In fact, we’ve seen that this is the case in other studies from humans. A recent study – the ChANGE-HD study – used MRI to look at the sizes of various brain areas in kids (ages 6 to 18) who have inherited the HD mutation, but are many years from symptom onset. With consent from their parents, these kids participated in this study, aimed at understanding the earliest detectible changes in people carrying the HD mutation.
Compared to kids who don’t inherit the HD mutation, kids who do initially have a slightly larger striatum (an area of the brain that eventually experiences heavy cell loss due to HD) that decreased in size with age. But the kids who inherited the HD mutation also had more connections between other areas of their brains and this same brain region.
“Even though HD may cause subtle changes in brain development that appear to be present from before birth, other studies show us that changes in development don’t appear to cause symptoms that we can measure. ”
This suggests that the kids who inherit the HD mutation have faster development in certain brain areas affected by HD early on, and that this same brain region eventually shrinks over time. But other areas of the brain appear to be reaching out to help compensate for this altered developmental timeline. So the other areas of the brain pick up the slack for the brain region not pulling its own weight.
Structure doesn’t immediately determine function
Never underestimate a team that works well together. While each member might not be performing their function exactly how they’re assigned, they get used to working together. And it might take a very long time before cracks begin to appear in their way of doing things.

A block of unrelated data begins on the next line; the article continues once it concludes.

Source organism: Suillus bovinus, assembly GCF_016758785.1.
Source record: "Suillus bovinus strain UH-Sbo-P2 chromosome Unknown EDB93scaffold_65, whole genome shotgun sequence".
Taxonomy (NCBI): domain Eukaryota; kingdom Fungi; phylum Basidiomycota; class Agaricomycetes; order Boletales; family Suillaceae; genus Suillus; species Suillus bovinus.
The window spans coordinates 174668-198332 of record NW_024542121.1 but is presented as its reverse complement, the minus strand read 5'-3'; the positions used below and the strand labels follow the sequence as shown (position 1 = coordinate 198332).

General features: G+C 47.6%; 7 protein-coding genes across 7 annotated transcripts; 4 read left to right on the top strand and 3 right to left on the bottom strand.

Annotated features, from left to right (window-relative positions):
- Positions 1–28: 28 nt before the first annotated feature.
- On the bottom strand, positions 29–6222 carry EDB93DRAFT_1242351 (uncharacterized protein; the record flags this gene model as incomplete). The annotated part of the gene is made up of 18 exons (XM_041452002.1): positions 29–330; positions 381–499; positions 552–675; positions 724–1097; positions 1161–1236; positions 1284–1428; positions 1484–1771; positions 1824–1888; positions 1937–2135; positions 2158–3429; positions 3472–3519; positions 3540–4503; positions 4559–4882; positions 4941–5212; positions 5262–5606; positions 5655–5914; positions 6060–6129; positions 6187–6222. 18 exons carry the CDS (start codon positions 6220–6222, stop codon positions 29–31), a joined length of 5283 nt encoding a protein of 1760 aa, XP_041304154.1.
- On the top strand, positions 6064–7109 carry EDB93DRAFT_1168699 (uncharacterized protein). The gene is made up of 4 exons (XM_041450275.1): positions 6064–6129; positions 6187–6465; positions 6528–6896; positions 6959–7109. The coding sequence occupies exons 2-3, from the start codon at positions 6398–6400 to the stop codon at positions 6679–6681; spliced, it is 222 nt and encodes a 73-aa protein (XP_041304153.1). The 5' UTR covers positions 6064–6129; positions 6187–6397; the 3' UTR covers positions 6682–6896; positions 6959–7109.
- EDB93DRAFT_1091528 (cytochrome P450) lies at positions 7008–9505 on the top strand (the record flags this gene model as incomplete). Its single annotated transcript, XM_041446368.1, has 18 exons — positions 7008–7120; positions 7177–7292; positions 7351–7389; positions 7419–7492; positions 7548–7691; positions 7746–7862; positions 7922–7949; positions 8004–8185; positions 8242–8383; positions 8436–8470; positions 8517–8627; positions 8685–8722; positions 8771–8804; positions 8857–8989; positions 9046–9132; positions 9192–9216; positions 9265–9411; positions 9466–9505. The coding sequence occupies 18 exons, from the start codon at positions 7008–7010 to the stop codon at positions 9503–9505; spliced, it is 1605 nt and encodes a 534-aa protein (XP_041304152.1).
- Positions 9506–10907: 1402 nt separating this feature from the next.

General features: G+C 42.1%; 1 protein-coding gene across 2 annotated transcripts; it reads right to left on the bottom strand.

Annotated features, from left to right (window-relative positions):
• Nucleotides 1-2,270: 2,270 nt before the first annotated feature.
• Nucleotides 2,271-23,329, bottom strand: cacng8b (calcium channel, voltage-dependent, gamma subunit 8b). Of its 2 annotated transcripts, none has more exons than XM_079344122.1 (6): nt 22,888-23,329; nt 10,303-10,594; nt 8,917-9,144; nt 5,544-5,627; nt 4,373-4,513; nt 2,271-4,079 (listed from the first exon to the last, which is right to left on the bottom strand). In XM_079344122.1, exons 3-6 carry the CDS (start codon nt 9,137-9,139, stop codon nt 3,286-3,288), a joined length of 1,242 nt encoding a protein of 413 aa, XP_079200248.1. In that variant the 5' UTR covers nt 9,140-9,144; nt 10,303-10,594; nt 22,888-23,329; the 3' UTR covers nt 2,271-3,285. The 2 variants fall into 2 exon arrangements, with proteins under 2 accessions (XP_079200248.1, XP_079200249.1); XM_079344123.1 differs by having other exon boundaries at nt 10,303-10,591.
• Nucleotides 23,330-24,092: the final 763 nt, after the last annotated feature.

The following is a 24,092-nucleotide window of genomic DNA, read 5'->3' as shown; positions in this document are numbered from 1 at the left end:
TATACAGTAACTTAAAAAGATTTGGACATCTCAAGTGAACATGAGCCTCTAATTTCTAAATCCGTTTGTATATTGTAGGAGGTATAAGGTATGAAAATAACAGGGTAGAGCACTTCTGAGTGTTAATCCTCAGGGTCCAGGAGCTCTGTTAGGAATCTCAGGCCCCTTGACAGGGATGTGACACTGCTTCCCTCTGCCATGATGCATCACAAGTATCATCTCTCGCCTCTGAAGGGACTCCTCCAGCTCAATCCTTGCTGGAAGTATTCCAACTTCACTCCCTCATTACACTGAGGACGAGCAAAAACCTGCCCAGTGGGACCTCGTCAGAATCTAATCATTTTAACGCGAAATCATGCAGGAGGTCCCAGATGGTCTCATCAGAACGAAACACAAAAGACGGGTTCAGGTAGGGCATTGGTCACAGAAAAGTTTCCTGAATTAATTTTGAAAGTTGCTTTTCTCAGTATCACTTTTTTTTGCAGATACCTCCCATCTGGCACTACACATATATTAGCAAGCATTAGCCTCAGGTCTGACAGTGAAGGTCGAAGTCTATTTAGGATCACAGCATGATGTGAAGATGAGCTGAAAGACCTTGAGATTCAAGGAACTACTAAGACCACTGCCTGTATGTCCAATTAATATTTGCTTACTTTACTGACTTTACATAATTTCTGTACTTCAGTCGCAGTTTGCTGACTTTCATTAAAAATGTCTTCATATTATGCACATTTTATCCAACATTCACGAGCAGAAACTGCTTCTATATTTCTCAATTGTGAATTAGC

We learned recently from the HD Young Adult Study (HD-YAS) that even 24 years from predicted symptom onset, people carrying the HD mutation showed no decline in thinking or mood. (You can read more about the HD-YAS study here.) Even though HD may cause subtle changes in brain development that appear to be present from before birth, other studies show us that changes in development don’t appear to cause symptoms that we can measure. So it’s likely that the brain is able to compensate for these early changes.
With this new study, we have more evidence that huntingtin is involved in brain development, adding to the growing list of functions performed by this protein. Understanding exactly how huntingtin is involved in this process will help reveal things about human development overall. And it gives us a peak at some really cool development-related science!
Findings from this new study also beg the questions – what exactly are the mechanisms that compensate to keep HD brains healthy for so long? And can we identify them to extend that process as a therapeutic strategy? We still have a lot to learn about that area of HD research, but future studies are likely to follow up.